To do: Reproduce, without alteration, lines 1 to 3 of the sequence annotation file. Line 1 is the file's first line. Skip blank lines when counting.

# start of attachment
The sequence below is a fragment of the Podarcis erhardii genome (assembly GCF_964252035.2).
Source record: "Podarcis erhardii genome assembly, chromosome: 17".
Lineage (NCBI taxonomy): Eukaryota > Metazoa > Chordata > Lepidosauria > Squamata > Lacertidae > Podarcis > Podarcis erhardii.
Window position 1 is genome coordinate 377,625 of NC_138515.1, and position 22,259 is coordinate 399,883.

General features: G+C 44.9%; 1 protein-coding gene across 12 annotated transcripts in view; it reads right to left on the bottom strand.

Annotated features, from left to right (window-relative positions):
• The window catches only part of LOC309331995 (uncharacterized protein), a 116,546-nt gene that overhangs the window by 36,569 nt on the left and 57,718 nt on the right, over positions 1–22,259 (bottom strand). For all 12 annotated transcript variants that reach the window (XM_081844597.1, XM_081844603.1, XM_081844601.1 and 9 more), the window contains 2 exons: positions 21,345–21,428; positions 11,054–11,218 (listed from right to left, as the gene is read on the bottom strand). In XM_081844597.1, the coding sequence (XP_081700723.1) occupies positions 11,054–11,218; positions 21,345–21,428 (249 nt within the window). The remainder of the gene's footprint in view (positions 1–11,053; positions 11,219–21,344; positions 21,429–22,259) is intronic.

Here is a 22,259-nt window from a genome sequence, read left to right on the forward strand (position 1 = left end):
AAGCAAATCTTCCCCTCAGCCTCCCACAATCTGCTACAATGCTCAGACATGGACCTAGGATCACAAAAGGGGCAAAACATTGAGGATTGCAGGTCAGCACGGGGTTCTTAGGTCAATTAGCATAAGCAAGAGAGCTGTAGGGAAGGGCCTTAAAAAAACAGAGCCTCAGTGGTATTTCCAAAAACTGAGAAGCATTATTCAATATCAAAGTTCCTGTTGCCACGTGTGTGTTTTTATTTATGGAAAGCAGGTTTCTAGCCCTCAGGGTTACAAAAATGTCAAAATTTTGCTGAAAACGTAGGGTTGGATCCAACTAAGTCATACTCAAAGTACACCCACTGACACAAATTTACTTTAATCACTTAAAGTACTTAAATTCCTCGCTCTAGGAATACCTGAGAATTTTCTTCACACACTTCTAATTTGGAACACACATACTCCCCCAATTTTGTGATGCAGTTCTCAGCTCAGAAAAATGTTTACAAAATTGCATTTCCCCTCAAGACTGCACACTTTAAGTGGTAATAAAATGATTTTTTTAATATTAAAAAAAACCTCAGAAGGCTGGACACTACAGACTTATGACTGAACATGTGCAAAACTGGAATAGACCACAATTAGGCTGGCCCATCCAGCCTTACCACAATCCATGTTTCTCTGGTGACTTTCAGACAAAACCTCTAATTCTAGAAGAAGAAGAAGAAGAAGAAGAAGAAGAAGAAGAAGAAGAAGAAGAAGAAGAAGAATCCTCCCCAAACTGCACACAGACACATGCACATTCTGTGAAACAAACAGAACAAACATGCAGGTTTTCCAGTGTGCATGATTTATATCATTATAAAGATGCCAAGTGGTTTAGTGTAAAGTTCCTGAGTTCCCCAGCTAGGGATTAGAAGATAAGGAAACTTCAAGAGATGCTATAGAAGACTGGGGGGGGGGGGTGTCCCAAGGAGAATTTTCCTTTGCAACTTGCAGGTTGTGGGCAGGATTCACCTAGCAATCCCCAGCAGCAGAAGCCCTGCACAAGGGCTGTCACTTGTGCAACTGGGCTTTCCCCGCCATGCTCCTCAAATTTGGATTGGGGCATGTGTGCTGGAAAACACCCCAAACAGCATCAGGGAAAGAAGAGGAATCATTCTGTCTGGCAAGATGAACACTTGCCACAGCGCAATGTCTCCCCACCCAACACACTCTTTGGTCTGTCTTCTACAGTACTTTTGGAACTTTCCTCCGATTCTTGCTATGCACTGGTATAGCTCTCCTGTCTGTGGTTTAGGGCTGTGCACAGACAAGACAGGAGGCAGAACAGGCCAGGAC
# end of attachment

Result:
The sequence below is a fragment of the Podarcis erhardii genome (assembly GCF_964252035.2).
Source record: "Podarcis erhardii genome assembly, chromosome: 17".
Lineage (NCBI taxonomy): Eukaryota > Metazoa > Chordata > Lepidosauria > Squamata > Lacertidae > Podarcis > Podarcis erhardii.